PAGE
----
Napoleon Bonaparte accomplished a lot of things. He was an emperor, a prolific military leader and even the namesake for a popular dessert. For residents of Louisiana, one of Napoleon’s most important contributions would be that of the Napoleonic Code.
Louisiana’s system of law is based on the Napoleonic Code. It’s one of the things that give Louisiana its unique culture. Unfortunately, this system of law might also confuse residents and non-residents. One such example of this confusion is the principal of “forced heirship.”
The concept of forced heirship is inherited from a concept of law dating back to the French Revolution. The belief was that by forcing parents to distribute their estates among their children, the accumulation of wealth by the ruling class would be prevented. Currently in Louisiana, the principal of forced heirship mandates that a certain portion of your estate must be reserved for those qualifying as forced heirs. This is what is called a “forced portion.” A forced heir is a child who is under the age of twenty-four at the time of your death or a child who is permanently incapacitated. Under certain circumstances, a grandchild may also be considered to be a forced heir.
While the concept of forced heirship was designed for the protection of one’s descendants, there has been some criticism of its practice. Some believe that a person should be free to give their property to anyone when they die. While forced heirship is mandated by law, there are a few ways to get around it.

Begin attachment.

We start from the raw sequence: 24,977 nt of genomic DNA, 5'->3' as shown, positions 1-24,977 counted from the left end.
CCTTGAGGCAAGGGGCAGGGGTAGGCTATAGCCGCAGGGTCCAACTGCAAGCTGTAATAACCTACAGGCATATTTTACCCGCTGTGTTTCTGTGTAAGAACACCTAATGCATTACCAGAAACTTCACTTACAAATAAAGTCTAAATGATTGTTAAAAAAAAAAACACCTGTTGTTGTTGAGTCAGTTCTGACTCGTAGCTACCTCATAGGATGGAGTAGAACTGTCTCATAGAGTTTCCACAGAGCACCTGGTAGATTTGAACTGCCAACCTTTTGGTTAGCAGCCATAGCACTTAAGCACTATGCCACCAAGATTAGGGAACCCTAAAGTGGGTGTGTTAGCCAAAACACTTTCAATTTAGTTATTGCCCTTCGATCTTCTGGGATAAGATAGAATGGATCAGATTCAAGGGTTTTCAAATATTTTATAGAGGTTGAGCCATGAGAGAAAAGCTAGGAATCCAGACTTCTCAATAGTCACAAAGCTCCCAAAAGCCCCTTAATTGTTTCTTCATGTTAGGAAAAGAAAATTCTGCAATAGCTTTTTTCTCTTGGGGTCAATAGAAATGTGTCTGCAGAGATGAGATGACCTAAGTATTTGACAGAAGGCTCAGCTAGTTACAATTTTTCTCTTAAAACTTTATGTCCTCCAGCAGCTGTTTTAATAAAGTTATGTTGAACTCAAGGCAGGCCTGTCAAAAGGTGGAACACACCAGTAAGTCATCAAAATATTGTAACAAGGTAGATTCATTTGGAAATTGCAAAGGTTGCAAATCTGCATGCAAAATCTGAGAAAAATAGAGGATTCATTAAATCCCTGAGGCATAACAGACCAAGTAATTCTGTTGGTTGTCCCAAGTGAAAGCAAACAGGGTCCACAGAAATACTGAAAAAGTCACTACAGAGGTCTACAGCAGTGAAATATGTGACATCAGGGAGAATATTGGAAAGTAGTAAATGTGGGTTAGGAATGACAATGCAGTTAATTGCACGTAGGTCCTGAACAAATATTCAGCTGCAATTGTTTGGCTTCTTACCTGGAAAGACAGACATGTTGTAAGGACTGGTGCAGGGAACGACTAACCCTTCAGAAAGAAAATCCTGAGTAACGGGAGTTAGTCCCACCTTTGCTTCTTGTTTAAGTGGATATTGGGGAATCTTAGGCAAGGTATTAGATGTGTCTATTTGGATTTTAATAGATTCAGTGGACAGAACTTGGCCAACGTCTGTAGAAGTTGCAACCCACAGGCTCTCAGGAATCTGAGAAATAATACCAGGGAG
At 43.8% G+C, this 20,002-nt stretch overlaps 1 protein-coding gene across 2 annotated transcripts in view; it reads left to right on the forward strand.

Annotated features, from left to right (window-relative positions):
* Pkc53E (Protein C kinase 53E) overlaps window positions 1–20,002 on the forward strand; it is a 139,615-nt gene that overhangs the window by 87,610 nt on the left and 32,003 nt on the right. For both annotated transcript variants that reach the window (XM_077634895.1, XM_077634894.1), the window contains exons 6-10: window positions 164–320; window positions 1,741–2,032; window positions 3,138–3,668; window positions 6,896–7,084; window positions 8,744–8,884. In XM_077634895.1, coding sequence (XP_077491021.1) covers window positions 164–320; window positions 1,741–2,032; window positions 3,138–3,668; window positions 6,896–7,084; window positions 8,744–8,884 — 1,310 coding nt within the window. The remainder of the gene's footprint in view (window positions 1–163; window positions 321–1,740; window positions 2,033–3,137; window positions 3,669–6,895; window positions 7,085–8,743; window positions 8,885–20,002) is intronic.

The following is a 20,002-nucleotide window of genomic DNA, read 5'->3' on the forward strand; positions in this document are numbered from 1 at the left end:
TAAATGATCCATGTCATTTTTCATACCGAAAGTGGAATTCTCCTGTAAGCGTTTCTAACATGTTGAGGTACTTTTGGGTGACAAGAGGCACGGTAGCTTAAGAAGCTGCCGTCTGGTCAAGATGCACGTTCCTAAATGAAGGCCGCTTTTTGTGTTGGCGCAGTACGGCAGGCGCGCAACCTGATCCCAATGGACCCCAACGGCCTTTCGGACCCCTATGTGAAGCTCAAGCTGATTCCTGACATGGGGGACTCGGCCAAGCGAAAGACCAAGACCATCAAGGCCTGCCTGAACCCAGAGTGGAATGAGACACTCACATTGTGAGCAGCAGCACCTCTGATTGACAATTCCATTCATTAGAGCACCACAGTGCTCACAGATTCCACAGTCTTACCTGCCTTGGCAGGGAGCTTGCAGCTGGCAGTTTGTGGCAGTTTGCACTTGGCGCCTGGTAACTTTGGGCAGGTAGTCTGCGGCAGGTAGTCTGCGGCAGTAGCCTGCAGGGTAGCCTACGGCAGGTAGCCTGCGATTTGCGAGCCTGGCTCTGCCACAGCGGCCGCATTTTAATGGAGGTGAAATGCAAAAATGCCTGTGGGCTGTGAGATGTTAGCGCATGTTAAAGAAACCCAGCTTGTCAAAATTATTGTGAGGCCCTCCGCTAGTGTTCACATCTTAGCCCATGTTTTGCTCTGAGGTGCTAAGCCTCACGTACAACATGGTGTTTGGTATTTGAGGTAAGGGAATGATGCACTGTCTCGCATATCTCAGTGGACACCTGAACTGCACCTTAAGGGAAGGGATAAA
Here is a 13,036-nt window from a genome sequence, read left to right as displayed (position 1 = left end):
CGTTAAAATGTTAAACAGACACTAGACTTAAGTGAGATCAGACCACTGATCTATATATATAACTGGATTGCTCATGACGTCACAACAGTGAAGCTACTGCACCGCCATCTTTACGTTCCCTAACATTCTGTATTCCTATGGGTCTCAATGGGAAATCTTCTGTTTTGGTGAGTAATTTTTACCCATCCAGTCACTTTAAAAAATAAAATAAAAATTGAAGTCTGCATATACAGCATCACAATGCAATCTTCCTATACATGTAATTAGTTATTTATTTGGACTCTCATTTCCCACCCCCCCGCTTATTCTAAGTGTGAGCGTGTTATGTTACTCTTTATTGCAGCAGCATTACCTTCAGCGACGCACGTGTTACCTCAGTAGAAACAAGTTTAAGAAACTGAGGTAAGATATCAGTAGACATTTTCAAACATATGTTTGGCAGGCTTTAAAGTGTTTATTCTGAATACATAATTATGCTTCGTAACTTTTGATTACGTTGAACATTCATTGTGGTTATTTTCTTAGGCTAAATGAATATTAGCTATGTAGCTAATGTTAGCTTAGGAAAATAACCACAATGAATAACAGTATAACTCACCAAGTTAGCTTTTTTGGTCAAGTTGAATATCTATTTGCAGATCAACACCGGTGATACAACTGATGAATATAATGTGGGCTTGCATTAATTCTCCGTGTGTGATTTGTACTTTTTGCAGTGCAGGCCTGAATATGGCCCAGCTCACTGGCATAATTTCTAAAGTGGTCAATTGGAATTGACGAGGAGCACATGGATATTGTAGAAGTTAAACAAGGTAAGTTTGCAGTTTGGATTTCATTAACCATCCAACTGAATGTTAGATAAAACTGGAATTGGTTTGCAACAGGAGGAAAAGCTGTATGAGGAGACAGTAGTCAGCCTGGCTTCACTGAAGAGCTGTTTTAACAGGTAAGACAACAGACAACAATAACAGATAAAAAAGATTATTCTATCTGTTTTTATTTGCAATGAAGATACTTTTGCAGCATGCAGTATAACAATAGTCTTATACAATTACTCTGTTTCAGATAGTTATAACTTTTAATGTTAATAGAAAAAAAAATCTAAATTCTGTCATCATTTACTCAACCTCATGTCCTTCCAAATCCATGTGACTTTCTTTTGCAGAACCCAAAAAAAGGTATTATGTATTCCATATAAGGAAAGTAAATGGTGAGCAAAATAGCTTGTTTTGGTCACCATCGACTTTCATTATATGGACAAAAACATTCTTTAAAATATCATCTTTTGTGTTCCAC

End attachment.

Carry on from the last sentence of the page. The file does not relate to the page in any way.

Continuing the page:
One such way is to invest in life insurance. Unless specifically designated on your policy, life insurance is not paid to your estate but rather to the beneficiary who you name in the policy. In Louisiana, life insurance polices are completely free from forced heirship laws. Alternatively, life insurance proceeds may be counted as part of the forced portion of your estate. With an adequate amount of life insurance you can pay off a forced heir and dispose of the rest of your estate according to your wishes.
The second way to avoid forced heirship laws are with qualified retirement plans such as employer and employee retirement contributions, IRAs, 401 (k)s and Keogh Plans. As with life insurance policies, the amount paid by these plans can be applied to the forced portion if you want.
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